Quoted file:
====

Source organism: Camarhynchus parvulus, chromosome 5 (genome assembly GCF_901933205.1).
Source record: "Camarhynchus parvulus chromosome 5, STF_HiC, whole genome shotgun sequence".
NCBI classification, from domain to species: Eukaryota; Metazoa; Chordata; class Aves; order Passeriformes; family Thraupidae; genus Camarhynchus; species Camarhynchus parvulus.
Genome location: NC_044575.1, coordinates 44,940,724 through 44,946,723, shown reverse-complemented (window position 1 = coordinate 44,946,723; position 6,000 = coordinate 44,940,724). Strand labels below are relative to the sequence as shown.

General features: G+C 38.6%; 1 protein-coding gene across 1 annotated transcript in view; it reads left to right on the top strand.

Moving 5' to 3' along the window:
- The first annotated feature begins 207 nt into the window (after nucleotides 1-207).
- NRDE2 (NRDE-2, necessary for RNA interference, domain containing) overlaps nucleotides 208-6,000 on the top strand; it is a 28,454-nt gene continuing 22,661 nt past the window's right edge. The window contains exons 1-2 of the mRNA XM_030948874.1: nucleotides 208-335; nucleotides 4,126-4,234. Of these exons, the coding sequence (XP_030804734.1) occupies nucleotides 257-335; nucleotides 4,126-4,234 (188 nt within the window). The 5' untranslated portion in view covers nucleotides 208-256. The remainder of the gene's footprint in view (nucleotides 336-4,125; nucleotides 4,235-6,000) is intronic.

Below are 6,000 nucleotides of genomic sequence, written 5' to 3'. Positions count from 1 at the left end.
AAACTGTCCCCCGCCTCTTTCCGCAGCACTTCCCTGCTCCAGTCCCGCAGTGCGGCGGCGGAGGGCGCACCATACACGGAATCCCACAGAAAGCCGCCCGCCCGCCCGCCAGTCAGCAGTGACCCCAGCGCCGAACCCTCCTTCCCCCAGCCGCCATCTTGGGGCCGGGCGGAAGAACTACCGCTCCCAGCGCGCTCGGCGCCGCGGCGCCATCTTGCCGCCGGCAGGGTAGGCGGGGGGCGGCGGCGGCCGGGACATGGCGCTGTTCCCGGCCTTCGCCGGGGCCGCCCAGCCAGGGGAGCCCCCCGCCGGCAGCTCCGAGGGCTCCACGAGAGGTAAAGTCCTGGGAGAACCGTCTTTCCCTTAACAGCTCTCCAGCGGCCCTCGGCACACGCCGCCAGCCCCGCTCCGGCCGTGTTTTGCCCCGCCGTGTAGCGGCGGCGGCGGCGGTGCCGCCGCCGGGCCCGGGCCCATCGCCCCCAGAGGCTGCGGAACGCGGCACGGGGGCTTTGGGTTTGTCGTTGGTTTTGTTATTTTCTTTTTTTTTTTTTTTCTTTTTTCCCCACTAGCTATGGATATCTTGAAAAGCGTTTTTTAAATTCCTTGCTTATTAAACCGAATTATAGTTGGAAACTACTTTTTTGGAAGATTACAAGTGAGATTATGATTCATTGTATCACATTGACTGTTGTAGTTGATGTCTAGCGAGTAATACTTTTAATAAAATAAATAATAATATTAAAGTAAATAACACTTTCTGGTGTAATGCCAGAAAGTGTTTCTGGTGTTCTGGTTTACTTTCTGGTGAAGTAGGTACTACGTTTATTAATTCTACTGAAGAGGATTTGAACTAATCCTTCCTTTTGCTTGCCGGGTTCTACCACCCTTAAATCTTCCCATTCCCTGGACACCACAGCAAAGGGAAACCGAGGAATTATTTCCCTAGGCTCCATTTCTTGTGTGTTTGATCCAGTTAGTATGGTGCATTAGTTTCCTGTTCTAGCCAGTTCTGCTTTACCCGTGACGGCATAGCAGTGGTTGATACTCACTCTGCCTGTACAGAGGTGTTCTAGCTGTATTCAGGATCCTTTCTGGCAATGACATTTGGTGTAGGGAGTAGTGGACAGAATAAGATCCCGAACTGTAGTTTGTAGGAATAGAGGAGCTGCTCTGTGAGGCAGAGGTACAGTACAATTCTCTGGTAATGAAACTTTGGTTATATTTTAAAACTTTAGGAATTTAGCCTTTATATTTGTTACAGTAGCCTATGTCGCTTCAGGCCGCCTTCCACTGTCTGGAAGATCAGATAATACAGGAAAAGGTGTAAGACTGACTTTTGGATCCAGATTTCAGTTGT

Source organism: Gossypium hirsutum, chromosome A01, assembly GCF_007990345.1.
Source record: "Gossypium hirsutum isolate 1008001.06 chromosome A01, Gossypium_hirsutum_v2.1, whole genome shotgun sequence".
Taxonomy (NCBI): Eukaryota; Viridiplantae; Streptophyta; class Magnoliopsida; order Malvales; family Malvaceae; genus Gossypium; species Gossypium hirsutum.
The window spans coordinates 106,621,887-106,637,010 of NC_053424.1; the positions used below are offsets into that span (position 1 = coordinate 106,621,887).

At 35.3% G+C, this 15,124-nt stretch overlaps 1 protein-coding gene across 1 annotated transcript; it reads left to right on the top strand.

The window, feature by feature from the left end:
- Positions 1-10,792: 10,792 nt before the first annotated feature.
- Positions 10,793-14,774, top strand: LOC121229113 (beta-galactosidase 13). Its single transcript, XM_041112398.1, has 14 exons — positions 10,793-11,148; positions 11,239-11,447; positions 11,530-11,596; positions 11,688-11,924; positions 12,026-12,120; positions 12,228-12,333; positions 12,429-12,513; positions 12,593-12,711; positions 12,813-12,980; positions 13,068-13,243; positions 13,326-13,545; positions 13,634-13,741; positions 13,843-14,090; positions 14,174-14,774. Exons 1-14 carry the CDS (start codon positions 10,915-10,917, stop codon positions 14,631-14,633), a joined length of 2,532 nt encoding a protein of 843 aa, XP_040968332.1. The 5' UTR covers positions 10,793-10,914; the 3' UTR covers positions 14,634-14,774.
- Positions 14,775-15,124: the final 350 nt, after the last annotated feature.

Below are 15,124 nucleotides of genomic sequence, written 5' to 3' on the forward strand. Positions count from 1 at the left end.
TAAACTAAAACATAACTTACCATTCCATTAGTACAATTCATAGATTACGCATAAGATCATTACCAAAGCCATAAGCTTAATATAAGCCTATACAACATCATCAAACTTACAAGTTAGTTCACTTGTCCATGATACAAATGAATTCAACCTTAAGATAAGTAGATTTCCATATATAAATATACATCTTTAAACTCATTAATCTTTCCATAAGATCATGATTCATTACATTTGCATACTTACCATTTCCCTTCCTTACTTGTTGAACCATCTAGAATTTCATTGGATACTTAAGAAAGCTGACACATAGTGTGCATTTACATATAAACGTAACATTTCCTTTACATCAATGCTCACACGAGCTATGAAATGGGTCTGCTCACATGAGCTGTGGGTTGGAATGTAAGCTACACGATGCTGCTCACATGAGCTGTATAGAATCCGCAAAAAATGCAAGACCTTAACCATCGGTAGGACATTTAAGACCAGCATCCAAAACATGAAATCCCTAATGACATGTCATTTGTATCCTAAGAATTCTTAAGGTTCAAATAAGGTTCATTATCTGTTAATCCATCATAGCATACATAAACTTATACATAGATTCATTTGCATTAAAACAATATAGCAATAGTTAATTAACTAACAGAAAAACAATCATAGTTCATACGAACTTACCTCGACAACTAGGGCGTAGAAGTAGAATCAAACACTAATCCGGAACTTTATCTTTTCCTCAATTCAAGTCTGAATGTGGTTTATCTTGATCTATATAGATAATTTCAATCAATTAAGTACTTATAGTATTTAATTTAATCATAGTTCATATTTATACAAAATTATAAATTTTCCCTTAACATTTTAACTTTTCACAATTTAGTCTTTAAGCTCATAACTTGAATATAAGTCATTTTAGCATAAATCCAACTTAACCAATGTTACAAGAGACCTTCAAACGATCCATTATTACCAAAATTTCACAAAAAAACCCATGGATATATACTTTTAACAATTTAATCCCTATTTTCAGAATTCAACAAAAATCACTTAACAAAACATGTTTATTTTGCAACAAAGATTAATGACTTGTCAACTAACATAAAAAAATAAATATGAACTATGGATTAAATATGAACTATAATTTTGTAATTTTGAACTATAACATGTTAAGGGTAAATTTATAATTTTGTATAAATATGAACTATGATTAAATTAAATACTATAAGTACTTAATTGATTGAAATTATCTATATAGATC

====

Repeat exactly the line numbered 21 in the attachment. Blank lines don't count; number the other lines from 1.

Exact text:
TAAACTAAAACATAACTTACCATTCCATTAGTACAATTCATAGATTACGCATAAGATCATTACCAAAGCCATAAGCTTAATATAAGCCTATACAACATCATCAAACTTACAAGTTAGTTCACTTGTCCATGATACAAATGAATTCAACCTTAAGATAAGTAGATTTCCATATATAAATATACATCTTTAAACTCATTAATCTTTCCATAAGATCATGATTCATTACATTTGCATACTTACCATTTCCCTTCCTTACTTGTTGAACCATCTAGAATTTCATTGGATACTTAAGAAAGCTGACACATAGTGTGCATTTACATATAAACGTAACATTTCCTTTACATCAATGCTCACACGAGCTATGAAATGGGTCTGCTCACATGAGCTGTGGGTTGGAATGTAAGCTACACGATGCTGCTCACATGAGCTGTATAGAATCCGCAAAAAATGCAAGACCTTAACCATCGGTAGGACATTTAAGACCAGCATCCAAAACATGAAATCCCTAATGACATGTCATTTGTATCCTAAGAATTCTTAAGGTTCAAATAAGGTTCATTATCTGTTAATCCATCATAGCATACATAAACTTATACATAGATTCATTTGCATTAAAACAATATAGCAATAGTTAATTAACTAACAGAAAAACAATCATAGTTCATACGAACTTACCTCGACAACTAGGGCGTAGAAGTAGAATCAAACACTAATCCGGAACTTTATCTTTTCCTCAATTCAAGTCTGAATGTGGTTTATCTTGATCTATATAGATAATTTCAATCAATTAAGTACTTATAGTATTTAATTTAATCATAGTTCATATTTATACAAAATTATAAATTTTCCCTTAACATTTTAACTTTTCACAATTTAGTCTTTAAGCTCATAACTTGAATATAAGTCATTTTAGCATAAATCCAACTTAACCAATGTTACAAGAGACCTTCAAACGATCCATTATTACCAAAATTTCACAAAAAAACCCATGGATATATACTTTTAACAATTTAATCCCTATTTTCAGAATTCAACAAAAATCACTTAACAAAACATGTTTATTTTGCAACAAAGATTAATGACTTGTCAACTAACATAAAAAAATAAATATGAACTATGGATTAAATATGAACTATAATTTTGTAATTTTGAACTATAACATGTTAAGGGTAAATTTATAATTTTGTATAAATATGAACTATGATTAAATTAAATACTATAAGTACTTAATTGATTGAAATTATCTATATAGATC